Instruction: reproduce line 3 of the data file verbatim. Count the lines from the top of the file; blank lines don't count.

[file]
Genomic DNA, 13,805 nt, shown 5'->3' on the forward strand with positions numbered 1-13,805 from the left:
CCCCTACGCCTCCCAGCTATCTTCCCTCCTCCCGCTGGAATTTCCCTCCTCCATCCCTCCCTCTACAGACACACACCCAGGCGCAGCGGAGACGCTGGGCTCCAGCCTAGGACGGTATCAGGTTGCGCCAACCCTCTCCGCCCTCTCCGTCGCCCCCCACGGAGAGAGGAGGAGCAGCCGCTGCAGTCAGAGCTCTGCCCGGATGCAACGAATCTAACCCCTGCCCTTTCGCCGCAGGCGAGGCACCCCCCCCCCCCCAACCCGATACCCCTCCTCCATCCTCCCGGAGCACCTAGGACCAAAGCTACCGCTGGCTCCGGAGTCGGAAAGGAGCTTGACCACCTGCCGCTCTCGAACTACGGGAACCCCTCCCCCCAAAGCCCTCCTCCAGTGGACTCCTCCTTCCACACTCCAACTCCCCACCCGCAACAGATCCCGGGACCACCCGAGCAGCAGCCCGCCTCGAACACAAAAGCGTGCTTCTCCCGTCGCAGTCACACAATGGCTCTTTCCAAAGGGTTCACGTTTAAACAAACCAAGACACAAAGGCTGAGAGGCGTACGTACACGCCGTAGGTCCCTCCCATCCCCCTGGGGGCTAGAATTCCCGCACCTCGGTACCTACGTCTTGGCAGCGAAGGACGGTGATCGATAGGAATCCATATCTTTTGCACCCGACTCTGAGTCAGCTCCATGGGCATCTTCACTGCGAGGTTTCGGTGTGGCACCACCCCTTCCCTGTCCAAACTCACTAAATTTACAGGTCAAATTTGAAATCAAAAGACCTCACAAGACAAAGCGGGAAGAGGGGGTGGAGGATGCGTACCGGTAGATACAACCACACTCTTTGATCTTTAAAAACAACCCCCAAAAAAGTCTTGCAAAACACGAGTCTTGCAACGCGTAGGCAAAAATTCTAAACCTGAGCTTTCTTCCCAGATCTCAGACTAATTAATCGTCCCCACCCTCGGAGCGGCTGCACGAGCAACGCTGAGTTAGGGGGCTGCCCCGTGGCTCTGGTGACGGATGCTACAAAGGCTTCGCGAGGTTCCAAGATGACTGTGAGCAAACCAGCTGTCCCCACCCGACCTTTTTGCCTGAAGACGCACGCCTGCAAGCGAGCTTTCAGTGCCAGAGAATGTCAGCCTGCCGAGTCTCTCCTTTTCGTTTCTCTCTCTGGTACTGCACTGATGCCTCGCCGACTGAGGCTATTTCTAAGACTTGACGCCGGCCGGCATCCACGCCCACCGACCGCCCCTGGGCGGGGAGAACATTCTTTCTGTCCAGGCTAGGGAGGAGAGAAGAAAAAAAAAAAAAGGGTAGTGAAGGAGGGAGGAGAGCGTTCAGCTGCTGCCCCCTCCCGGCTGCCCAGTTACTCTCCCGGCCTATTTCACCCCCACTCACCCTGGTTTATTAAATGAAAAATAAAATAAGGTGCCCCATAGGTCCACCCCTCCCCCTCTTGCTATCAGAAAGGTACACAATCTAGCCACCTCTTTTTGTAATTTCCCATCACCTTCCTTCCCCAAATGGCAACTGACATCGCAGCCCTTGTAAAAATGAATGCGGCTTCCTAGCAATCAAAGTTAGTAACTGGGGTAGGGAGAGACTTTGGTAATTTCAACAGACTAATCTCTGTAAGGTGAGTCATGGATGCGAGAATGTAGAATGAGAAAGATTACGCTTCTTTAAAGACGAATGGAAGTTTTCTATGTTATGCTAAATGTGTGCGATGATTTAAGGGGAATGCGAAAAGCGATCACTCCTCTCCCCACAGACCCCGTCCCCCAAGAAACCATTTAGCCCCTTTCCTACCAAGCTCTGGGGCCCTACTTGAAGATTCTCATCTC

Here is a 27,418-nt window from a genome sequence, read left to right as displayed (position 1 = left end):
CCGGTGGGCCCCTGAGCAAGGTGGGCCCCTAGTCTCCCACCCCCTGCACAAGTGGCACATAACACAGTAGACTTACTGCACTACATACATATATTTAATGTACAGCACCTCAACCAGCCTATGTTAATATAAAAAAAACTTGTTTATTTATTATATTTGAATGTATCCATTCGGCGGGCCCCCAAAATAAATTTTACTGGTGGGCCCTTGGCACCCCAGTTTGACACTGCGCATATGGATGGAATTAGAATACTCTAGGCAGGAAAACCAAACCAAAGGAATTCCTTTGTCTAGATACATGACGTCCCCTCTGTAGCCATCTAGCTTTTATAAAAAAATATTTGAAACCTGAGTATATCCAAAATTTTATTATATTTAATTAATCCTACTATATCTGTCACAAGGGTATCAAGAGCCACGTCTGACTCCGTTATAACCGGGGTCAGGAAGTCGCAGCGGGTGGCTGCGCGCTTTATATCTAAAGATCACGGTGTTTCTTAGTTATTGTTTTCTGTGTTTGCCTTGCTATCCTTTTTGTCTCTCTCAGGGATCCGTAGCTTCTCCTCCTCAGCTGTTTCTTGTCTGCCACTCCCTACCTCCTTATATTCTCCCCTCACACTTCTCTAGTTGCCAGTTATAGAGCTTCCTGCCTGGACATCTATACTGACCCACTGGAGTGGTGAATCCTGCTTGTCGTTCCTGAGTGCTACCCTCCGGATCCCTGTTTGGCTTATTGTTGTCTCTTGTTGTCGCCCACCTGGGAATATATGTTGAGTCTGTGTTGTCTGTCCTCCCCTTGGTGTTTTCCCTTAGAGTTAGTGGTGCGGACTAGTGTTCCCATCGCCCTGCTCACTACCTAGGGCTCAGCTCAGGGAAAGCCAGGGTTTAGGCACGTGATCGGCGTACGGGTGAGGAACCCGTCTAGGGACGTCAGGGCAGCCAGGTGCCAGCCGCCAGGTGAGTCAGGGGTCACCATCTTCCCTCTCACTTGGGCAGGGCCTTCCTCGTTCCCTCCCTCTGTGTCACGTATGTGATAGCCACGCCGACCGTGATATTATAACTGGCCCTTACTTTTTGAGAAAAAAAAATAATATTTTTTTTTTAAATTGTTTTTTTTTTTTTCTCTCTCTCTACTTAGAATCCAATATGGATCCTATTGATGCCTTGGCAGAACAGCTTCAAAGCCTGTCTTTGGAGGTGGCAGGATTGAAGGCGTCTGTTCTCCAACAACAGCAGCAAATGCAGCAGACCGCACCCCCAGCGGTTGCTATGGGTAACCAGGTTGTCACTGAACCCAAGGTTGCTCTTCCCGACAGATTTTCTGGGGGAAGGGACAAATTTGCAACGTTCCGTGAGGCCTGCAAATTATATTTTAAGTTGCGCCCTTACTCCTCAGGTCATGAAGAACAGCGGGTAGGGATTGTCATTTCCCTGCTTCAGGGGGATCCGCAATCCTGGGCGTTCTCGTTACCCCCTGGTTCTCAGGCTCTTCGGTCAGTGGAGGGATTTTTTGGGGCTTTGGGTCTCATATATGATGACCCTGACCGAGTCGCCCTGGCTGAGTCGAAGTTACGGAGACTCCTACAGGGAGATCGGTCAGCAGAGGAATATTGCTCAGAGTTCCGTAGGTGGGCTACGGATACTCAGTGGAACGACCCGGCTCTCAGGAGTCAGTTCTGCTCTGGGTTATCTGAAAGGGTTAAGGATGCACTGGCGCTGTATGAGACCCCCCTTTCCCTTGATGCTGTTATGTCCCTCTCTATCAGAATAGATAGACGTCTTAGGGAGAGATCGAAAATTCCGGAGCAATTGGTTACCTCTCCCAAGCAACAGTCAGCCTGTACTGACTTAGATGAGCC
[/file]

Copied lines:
Here is a 27,418-nt window from a genome sequence, read left to right as displayed (position 1 = left end):